According to a Scottish health expert who warns that a “new and more worrying strain of the virus has yet to really take hold in Scotland, the impact of the Covid vaccination program on case numbers may not be seen until March.”
Linda Bauld, a public health professor at the University of Edinburgh, said that the number of hospitalizations would decrease some time until the first dose of either of the two approved vaccines gave only partial immunity (about 60-70 percent) after about 22 days.
The new B117 form, which accounts for about 40 percent of cases in Scotland and 60 percent in other parts of the United Kingdom and causes a higher viral load, making it more transmissible, is a concern, Prof. Bald said.
Yesterday, the First Minister issued a strong alert that “the next few weeks could be the most dangerous we have seen since the pandemic began” as Hogmanay has reported a further 2,622 new cases.
Nicola Sturgeon cautioned that the current mutant form of the virus, which in Scotland is now considered to be the “dominant” type, means that case numbers are likely to remain high.
A London-based intensive care doctor earlier this week cautioned that hospitals were facing a “super rush” of admissions due to increasing covid cases coupled with winter disease and other cases of trauma.
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Prof. Bauld said units in Scotland do not see the same “really scary” admissions, but cautioned that this might change over the next week, especially if there is an increase in social mixing for Hogmanay.
She said, “The ICU capacity of hospitals (in Scotland) is still in quite good shape, and if we need to, we have already committed to being able to double that.”
To indicate that there is a big problem, I have not seen any data from our trusts. But the main explanation for that – and it could improve in the next week – is that our prices are still considerably lower than elsewhere in the UK.
If you look at the changes per country over the past seven days and the cases per 100,000, you are in Scotland at roughly 160, in Wales well over 400, and aiming for 500. Around 440 in England, and 370. in Northern Ireland
Those are huge numbers. They’ve had big outbreaks. After the two-week fire break, everything opened up really quickly in Wales, and then there was a big steady rise.
In England, the southeast and London are dominating the case numbers, plus some of the places that have just jumped up to Tier 4 and are now beginning to think about. The new variant, which accounts for more than 60 percent of incidents, is responsible for most of that.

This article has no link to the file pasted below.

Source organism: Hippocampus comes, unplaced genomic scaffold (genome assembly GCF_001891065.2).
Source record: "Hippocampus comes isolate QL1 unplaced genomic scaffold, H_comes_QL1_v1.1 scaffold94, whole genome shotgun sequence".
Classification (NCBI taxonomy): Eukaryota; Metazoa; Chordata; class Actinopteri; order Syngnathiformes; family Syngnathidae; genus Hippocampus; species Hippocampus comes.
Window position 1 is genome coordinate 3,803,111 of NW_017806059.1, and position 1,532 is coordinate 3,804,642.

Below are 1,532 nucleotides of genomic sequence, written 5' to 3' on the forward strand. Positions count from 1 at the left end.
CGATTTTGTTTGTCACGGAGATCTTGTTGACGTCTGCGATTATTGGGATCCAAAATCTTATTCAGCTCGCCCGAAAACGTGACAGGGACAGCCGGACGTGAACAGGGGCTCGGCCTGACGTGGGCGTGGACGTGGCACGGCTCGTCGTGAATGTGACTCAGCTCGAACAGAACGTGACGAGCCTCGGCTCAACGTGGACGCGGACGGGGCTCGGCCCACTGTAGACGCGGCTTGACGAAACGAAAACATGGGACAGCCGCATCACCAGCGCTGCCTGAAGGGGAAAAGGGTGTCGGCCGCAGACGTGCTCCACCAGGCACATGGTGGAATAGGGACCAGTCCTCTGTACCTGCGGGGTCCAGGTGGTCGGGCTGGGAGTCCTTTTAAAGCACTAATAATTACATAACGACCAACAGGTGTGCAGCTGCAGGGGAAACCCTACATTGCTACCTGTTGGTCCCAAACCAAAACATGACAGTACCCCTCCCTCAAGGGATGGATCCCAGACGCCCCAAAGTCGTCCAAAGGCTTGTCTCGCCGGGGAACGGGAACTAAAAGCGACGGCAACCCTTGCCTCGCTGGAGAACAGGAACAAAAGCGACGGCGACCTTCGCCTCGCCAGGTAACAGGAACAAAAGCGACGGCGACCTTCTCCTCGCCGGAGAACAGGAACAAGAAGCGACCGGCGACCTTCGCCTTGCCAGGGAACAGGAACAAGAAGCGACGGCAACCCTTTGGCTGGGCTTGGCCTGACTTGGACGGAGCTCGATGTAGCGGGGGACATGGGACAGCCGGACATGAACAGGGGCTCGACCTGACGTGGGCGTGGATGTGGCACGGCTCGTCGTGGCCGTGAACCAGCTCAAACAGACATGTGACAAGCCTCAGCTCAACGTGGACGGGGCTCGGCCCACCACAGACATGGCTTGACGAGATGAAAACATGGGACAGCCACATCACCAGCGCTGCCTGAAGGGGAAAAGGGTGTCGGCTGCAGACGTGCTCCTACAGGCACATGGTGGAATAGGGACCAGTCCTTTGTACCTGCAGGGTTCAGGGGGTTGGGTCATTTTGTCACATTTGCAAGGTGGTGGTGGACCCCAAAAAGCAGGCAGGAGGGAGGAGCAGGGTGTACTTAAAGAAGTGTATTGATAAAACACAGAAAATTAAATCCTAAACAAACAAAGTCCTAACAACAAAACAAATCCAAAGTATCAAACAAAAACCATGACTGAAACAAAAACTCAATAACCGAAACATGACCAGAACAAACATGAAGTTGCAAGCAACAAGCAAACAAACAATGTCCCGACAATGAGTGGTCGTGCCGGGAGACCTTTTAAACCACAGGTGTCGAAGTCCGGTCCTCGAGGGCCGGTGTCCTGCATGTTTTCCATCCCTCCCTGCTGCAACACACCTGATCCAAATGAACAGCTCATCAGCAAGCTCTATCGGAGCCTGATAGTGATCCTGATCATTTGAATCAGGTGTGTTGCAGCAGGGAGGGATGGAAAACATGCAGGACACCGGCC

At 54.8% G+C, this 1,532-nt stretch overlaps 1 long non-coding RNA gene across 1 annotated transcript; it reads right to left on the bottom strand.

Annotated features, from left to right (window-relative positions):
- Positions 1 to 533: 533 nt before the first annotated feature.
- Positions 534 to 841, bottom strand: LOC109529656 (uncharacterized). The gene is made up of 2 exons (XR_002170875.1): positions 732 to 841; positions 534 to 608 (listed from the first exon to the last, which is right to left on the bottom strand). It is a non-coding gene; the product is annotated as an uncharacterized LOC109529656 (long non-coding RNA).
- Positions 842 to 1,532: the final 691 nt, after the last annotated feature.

We’ve been living in conditions that are more extreme than many other areas of the UK. Over the summer, our case levels have come down to a lower level, so we’re probably still benefiting from that.
I just don’t really think that the new variant has caught on yet. I assume that this is up to 40 percent of our cases. I’m deeply worried. Over the last two days, you can see the figures, and I think we’re headed in the same direction as what’s going on elsewhere, where these major increases have occurred.
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If we don’t mix, maybe we can get a handle on it,” she added.” What is completely obvious is that it ends up with a much higher viral load for the individuals who come in touch with it, and that’s why it’s more easily passed on.
Although she said there is no proof that the vaccines approved in the United Kingdom do not protect against the B117 strain, she said that the South African form is “some concern”
I don’t think we’re going to see any gain in terms of hospitalizations until late February, early March, in terms of the vaccine. And that is because, Prof. Bauld said, of the timing of the defense.
“We have hit nearly 1% of the population of the United Kingdom, about 900,000, and 90,000 in Scotland, and it’s going to be more, so it’s promising. But we just need to hurry up. The dosage is the issue.
The immunity is 60 to 70 percent after 22 days, and they think it lasts at least three months, after which it will decrease. This is why it is critical that people receive a second dose about 12 weeks after the first dose.
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